Birds, Bees and Butterflies
Pete Goodlet provides some handy advice for getting it on in your garden.
In Noosa, our summer gardens are full of life, colour and subtropical splendour. The air is thick with luscious scents and a whole lot of critters are, as Marvin Gaye would sing,
getting it on. From microscopic soil makers to the birds, bees and butterflies there’s a whole lot of lovin’ going on. If we offer up the renowned Noosa hospitality to our fine friends, we will find they pay us back by working away with a happy buzz on!
Let’s start with the little fellas working behind the scenes in our soil. Each teaspoon of soil contains millions of microscopic fauna that break down the soil and organic matter to provide food and minerals for our plants. Worms are munching away converting matter to droppings and aerating the soil as we go.
Be generous with the mulch and seaweed/fish emulsion fertilizer and these little helpers will multiply with gay abandon and give you a bountiful garden brimming with growth.
Wafting about without a care in the world are our spectacular, colourful butterflies. Jenny Kee would struggle to create the beauty and pattern that is woven into a butterfly’s wing. A recent visitor to my garden was the Richmond Birdwing Butterfly, a creature of such exquisite beauty that I wanted more.
A little research indicated that both the butterfly and the vines its caterpillars feed on are listed as vulnerable.
The Birdwing Butterfly Vine Pararistolochia praevenosa is available at local native nurseries and being a lover of critters, I raced out and planted four. My hills will be alive with the flutter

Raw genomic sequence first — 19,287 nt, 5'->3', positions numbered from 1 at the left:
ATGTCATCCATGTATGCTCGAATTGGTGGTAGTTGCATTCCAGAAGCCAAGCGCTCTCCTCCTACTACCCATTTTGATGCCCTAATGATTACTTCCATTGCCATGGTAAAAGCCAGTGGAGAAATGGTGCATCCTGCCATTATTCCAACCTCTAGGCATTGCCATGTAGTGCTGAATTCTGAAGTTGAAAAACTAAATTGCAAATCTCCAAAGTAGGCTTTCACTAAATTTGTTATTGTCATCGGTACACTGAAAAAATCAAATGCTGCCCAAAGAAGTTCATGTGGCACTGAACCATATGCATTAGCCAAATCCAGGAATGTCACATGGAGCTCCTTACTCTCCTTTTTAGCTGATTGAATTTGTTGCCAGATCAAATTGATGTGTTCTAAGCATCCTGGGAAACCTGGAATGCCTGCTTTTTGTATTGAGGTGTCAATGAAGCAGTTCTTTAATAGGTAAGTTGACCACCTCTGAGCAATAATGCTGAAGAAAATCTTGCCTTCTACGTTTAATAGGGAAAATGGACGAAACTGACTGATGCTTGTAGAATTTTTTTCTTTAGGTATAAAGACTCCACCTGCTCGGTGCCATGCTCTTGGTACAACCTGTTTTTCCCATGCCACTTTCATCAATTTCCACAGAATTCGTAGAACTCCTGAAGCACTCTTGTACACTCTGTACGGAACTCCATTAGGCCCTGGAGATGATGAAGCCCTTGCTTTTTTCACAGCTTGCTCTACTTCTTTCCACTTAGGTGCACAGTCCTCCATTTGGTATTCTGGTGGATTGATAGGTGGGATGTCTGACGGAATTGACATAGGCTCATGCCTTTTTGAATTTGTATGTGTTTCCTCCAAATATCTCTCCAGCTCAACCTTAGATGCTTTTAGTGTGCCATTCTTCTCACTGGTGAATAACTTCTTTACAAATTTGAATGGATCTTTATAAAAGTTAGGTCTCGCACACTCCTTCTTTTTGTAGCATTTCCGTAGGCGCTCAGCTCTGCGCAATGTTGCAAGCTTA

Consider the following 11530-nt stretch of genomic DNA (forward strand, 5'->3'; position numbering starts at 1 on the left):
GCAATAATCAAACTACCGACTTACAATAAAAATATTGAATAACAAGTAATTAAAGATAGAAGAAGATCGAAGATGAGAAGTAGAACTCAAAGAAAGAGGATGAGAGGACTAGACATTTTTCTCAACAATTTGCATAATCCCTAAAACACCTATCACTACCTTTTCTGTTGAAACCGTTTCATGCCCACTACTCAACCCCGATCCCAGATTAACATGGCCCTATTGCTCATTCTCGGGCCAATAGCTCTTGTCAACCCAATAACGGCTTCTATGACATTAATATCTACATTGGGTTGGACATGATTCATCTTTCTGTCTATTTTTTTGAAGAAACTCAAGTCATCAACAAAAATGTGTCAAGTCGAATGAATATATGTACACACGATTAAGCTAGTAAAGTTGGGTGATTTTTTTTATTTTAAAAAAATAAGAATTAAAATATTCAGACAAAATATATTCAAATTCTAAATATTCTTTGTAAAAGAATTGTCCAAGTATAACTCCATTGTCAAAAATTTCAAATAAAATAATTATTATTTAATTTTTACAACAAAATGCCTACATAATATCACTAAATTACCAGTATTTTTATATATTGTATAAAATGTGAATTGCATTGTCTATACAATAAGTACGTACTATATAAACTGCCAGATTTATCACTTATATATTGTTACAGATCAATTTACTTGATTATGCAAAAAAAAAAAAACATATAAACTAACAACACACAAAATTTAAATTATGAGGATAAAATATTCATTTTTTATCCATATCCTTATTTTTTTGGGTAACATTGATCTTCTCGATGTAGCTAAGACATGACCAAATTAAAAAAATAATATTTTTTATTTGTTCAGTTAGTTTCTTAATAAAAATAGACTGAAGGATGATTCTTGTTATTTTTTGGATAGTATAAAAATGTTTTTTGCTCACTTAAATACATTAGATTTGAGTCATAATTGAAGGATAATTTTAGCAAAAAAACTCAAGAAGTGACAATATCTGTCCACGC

of Birdwings. On a side note, the much-planted Dutchman’s Pipe is related to the native vine but is poison to the Birdwing caterpillars, so out it must come!
Fill your garden with colour and nectar rich flowers and the visitors will come.
You might even train a climber up a fence extension just to stop Beryl next door busting a garter trying to catch an eyeful of all the action in your garden. Butterflies love blues and purples so consider plants such as Buddleia [commonly known as the butterfly bush] Tibouchina, Lavender and ramblers such as the Purple Coral Pea Hardenbergia Violcea.
The native violet Viola hederacea makes a great lawn alternative for a shady moist area and our cheeky little pollinators love them too. If the space carries traffic, you can plant this violet around some beautiful cut stone pavers for a fabulous organic look. There’s nothing quite like playing tiptoe through the violets!
Consider creating a wild section of your garden, with some rocks and logs, grasses such as Lomandra longnifolia, which provides nectar as well as a matted area for birds and lizards to nest.
Pop in some Prickly Moses, worth it for its name alone, but also an excellent nesting site for small birds. This is also the spot to include some vines and foliage plants to feed the caterpillars,
for you can’t have butterflies stealing the limelight without caterpillars doing the hard yards.
Water is an essential element for our little critters, moist mulch will be banging with life, a little bowl with pebbles and sticks will provide drinking water for our insect and feathered friends.
Outside a window you could place a large birdbath, preferably with a small fountain to keep the mosquitoes from getting their buzz on.
Try and include a little beach area to prevent accidental drownings. Big birdbaths can make a truly stunning garden feature, just don’t make it so big that Beryl leaps the fence and splashes about like a bird gone wild!
Making your garden critter friendly is rewarding in so many ways and there are many benefits to getting a little wild! There is colour movement and knowing you are doing good for the planet.
To create the perfect haven for you, the birds, bees and butterflies, visit your local garden centre for expert advice.